The Development of the Synoptic Gospels

Posted: September 3, 2013 in Uncategorized

SynopticGospelPicMatthew, Mark, and Luke are the names associated with the first three books of our English Bibles. These books are accounts of the life, death, and resurrection of Jesus Christ. Together these three accounts of Jesus’ life are knowns as the Synoptic Gospels. The word synoptic, coming from the Greek σύνοψη, means to “see together”. Thus, the three Gospel accounts “see together” the life of Jesus. That is, they all provide us with overviews of the life and ministry of Jesus. Each author emphasizes his own points and tells the story from his vantage point. Together they give us a somewhat comprehensive overview of the life of Christ.

One question that arises when studying the Synoptic Gospels is that of origin. D.A. Carson and Doug Moo ask, “How did the Synoptic Gospels come into being?” (An Introduction to the New Testament, 78). They go on to develop a lengthy section of their textbook that overviews various theories of development. Noting that there are at least three stages of development, Carson and Moo provide the reader with an overview of three types of New Testament Criticism. I will note these below before moving on.

1) Form Criticism–“Form critics claim that the early Christians transmitted the words and actions of Jesus by word of mouth for a considerable length of time. Only after two decades or so did the material begin to be put into written sources, with the gospels themselves coming shortly afterward” (Carson and Moo, 79).

2) Source Criticism--this type of criticism “is devoted to the investigation of [the] written stage in the production of the gospels. It asks and seeks to answer [the] question: What written sources, in any, did the evangelists use in compiling their gospels?” ( Carson and Moo, 86).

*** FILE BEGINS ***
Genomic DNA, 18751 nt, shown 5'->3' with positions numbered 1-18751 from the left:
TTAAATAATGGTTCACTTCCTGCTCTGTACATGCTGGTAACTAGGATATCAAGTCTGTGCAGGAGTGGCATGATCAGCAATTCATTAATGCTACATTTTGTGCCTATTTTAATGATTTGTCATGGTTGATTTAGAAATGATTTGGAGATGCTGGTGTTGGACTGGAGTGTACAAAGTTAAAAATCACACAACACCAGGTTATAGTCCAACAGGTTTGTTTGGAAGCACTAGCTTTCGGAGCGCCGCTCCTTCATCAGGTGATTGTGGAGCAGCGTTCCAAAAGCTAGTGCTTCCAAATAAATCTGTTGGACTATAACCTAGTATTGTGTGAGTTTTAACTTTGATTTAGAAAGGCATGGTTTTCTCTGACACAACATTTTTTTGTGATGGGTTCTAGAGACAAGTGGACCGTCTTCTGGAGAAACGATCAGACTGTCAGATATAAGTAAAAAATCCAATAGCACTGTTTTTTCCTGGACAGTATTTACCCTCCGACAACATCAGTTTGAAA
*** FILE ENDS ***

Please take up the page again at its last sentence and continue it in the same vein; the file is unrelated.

3) Redaction Criticism–this approach “seeks to describe the theological purposes of the evangelists by analyzing the way they use their sources…redaction critics insist that the evangelists must be given their rightful place as authors: people who, however dependent on sources and traditions, have creatively and purposefully molded that tradition into a literary whole with a theology of its own” (Carson and Moo, 104).

As Carson and Moo develop this section of their book they not only describe each approach to NT study, but evaluate the approaches they are describing. What I found to be most helpful is their generous and balanced conclusions. Carson and Moo do not immediately reject everything about these approaches. They note where helpful principles exist while making sure to highlight the problems within the various methods of NT study. Thus the reader can walk away with helpful ideas while being warned of the dangers that are present in certain areas.

The issues that surround the study of the Synoptic Gospels are plethora. Yet, Carson and Moo have written a chapter that helps the student of the Bible be aware of various ways others have approached the Gospels throughout history. Being familiar with these concepts and ideas prove helpful as one notices differences and similarities in the way the writers present material.

Happy studying.

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